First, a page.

nib grinds

Cursive Italic on JoWo Broad

If you’re unsure where to start on your custom-nib journey, a Cursive Italic can be a great first (or second, or third, or fourth…) grind! The broader the tipping size you start out with, the more line-width variation you’ll be able to see. That means that the down strokes will be broader, making them more distinct from the narrow cross-strokes. Cursive Italic grinds do require some getting used to, though; they can’t be rotated while writing.

This Cursive Italic grind was done on a Broad JoWo nib on a beautiful Newton Pens body. The ink is Waterman Serenity Blue.

Needlepoint Nib Grind

Needlepoint nibs (sometimes called an “Accountant’s Point”) are definitely not for everyone! By definition they are very, very, very fine, and the trade-off is this: they aren’t so smooth. But what you lose in smoothness, you gain in precision, detail, and the ability to make a hairline-thin mark.

Although best suited for an experienced fountain pen user, needlepoint nibs are great for journaling, drawing, and small writing. I’ve heard from some mathematicians and scientists that they’re also great for notations.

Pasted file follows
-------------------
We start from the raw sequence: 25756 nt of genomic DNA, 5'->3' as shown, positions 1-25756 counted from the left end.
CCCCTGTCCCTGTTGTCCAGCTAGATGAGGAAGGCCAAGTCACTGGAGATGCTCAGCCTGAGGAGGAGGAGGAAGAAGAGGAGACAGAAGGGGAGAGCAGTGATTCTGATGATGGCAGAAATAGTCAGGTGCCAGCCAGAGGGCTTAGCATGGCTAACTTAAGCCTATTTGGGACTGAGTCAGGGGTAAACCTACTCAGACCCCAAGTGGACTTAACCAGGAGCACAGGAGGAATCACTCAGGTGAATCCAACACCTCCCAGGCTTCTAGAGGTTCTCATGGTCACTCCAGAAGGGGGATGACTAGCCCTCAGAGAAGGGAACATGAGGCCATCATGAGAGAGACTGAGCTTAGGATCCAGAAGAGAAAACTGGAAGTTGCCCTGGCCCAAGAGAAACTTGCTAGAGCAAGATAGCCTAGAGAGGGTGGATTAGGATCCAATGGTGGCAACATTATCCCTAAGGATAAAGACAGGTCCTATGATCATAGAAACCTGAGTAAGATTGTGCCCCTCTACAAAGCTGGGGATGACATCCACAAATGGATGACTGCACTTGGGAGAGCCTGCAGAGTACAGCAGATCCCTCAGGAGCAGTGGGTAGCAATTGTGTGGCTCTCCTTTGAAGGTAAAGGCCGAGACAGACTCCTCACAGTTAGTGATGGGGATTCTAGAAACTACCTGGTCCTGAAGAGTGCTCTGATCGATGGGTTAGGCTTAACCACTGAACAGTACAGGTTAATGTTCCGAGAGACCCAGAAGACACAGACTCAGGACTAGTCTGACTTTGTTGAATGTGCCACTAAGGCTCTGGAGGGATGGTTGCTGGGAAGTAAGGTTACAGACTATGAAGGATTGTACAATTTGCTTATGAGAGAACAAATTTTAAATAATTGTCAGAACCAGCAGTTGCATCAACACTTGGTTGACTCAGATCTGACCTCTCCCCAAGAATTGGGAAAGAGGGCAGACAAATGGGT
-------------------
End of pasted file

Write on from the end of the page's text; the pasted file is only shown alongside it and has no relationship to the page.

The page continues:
This Needlepoint was done on a Bock #8 Fine Titanium nib.

Cursive Italic on a Sailor Nib

Today I had the honor of grinding a Sailor 1911 14k Medium nib to a Cursive Italic. Sailor nibs are a joy to work on; the consistency of the craftsmanship with which they are made is fantastic. They rarely need tuning out of the box. Not to mention, they look beautiful!

While a Cursive Italic grind on a Medium nib won’t give you as dramatic an example of line-width variation compared to a Broad nib (or larger!), it can be a more useful grind—not too enormous or wet-writing. This allows the pen to offer an exciting flourish while remaining useful for daily tasks like journaling, to-do lists, or other not-huge-sized writing projects.

Questions about getting a Cursive Italic grind of your own? Send me an email!